Smart speakers serve as cardiac arrest detection system

Researchers at the University of Washington have developed a tool that monitors people at home for cardiac arrest while they’re sleeping by capturing audio samples.

The tool, which uses smart speakers such as Amazon Alexa and Google Home, is trained to detect agonal respiration, an abnormal pattern of breathing associated with about half of people who experience cardiac arrests.

“A lot of people have smart speakers in their homes, and these devices have amazing capabilities that we can take advantage of,” says Shyam Gollakota, an associate professor in the UW’s Paul G. Allen School of Computer Science and Engineering. “We envision a contactless system that works by continuously and passively monitoring the bedroom for an agonal breathing event and alerts anyone nearby to come provide CPR. And then, if there’s no response, the device can automatically call 911.”

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David Limp, senior vice president of devices and services at Amazon.com Inc., speaks as the new Fire TV, from left, Echo, and Echo Plus devices sit on display during the company's product reveal launch event in downtown Seattle, Washington, U.S., on Wednesday, Sept. 27, 2017. Amazon unveiled a smaller, cheaper version of its popular Alexa-powered Echo speaker that the e-commerce giant said has better sound. Photographer: Daniel Berman/Bloomberg

Gollakota and his colleagues, who plan to commercialize the technology through a UW spinout, published results of a proof-of-concept in the journal npj Digital Medicine.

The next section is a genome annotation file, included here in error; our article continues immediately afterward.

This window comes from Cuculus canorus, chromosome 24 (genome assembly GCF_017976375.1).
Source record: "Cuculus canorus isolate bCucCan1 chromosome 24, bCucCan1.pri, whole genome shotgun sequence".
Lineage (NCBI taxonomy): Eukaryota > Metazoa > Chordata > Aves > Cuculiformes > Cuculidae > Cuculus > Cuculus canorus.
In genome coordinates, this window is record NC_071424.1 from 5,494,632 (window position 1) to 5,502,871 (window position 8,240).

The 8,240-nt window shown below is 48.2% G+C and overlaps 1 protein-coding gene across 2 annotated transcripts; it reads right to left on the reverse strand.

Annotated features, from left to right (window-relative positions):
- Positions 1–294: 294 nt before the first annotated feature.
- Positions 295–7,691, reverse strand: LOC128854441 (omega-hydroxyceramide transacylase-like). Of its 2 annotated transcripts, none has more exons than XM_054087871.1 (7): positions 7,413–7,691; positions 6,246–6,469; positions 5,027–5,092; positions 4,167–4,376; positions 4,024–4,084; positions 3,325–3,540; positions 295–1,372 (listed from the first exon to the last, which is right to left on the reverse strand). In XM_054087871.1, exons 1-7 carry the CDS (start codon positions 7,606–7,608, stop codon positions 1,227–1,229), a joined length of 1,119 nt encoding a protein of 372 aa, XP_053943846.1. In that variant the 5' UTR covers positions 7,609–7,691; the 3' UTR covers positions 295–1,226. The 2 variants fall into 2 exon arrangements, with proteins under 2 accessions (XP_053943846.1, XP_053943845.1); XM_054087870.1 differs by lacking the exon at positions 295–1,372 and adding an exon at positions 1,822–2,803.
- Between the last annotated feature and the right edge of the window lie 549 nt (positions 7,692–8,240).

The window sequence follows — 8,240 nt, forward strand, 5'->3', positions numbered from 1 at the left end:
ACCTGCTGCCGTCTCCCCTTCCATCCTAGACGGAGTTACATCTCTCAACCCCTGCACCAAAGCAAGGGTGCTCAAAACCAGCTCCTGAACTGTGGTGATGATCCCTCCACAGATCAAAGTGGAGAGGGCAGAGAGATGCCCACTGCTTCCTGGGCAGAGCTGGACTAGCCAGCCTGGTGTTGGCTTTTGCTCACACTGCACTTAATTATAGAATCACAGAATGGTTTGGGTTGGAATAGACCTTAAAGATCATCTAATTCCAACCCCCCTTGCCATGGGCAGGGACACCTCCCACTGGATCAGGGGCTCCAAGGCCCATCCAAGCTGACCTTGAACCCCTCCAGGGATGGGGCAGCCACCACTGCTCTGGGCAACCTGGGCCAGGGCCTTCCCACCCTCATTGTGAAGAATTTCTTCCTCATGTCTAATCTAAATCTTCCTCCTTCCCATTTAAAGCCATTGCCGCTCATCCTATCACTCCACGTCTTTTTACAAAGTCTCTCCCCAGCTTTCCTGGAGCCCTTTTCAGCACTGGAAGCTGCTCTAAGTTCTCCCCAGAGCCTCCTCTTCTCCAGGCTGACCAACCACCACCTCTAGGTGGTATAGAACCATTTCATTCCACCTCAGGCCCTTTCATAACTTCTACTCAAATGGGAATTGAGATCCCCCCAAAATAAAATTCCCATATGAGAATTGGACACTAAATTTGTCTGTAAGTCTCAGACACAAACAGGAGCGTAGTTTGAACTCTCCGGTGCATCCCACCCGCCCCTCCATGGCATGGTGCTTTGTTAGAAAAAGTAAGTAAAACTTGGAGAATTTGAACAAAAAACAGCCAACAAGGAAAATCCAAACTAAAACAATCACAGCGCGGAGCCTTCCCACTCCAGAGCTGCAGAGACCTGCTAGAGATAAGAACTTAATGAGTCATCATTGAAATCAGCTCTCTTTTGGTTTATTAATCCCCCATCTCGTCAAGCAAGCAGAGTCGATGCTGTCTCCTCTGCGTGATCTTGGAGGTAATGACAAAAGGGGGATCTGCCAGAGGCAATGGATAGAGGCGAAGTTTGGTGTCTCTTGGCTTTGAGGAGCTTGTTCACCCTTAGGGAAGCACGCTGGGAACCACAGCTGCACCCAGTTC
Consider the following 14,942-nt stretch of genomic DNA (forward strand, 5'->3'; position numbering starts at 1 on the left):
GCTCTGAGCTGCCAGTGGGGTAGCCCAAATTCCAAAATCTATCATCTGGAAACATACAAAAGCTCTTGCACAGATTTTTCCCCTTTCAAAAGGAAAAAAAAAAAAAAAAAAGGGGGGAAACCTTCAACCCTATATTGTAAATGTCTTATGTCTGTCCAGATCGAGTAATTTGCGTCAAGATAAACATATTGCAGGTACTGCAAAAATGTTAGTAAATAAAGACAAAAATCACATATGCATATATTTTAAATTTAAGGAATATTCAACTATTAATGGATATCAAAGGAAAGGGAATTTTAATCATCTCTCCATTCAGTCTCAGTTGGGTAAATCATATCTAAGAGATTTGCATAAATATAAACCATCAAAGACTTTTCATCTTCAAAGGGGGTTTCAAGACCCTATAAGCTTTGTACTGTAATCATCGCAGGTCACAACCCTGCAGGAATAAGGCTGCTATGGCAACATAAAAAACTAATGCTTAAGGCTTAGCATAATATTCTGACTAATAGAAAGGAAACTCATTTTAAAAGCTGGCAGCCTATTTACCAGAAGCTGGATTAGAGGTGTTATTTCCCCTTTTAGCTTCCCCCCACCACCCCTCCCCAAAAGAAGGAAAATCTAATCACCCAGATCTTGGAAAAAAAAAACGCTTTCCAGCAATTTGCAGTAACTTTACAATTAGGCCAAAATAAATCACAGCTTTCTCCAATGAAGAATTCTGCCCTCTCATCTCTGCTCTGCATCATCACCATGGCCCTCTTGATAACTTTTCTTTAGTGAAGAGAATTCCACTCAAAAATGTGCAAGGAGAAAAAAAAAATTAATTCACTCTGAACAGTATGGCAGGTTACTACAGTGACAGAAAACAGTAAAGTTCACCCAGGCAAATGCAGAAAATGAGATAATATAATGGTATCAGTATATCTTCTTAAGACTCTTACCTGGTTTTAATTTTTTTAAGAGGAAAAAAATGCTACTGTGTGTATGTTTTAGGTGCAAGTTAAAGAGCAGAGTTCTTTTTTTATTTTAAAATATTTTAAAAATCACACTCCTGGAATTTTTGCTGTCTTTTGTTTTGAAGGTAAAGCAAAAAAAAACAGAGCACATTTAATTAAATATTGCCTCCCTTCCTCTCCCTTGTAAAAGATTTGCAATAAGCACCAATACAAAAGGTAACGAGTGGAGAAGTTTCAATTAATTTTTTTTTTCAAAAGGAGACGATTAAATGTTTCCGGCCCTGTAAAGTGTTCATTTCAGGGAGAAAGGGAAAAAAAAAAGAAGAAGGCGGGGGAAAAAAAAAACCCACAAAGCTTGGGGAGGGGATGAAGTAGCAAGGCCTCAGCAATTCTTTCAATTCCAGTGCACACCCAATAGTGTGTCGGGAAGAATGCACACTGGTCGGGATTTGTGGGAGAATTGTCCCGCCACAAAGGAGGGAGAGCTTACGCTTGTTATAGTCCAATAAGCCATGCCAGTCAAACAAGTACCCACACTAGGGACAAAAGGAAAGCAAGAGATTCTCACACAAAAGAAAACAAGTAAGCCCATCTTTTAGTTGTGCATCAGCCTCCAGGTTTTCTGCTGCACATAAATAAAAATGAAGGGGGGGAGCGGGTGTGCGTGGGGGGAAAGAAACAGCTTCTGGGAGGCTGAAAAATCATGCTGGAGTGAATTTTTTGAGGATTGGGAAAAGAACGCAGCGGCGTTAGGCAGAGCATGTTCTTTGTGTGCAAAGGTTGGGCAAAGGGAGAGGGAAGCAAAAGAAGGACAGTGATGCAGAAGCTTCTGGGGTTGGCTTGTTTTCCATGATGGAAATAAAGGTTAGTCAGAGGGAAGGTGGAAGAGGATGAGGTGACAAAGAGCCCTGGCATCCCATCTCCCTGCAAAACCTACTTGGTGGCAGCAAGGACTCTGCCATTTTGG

“We demonstrate that a support vector machine (SVM) can classify agonal breathing instances in real-time within a bedroom environment,” state the authors. “Using real-world labeled 911 audio of cardiac arrests, we train the SVM to accurately classify agonal breathing instances.”

In fact, the tool was able to accurately detect agonal breathing 97 percent of the time. In addition, the algorithm incorrectly categorized a breathing sound as agonal breathing only 0.14 percent of the time.

“This is a good proof of concept using the 911 calls in the Seattle metropolitan area," says Gollakota. “But we need to get access to more 911 calls related to cardiac arrest so that we can improve the accuracy of the algorithm further and ensure that it generalizes across a larger population.”

Ultimately, researchers believe the algorithm could be used as an app or a skill for Alexa that runs passively on a smart speaker.

“The increasing adoption of commodity smart speakers in private residences and hospital environments may provide a wide-reaching means to realize the potential of a contactless cardiac arrest detection system,” conclude the authors.

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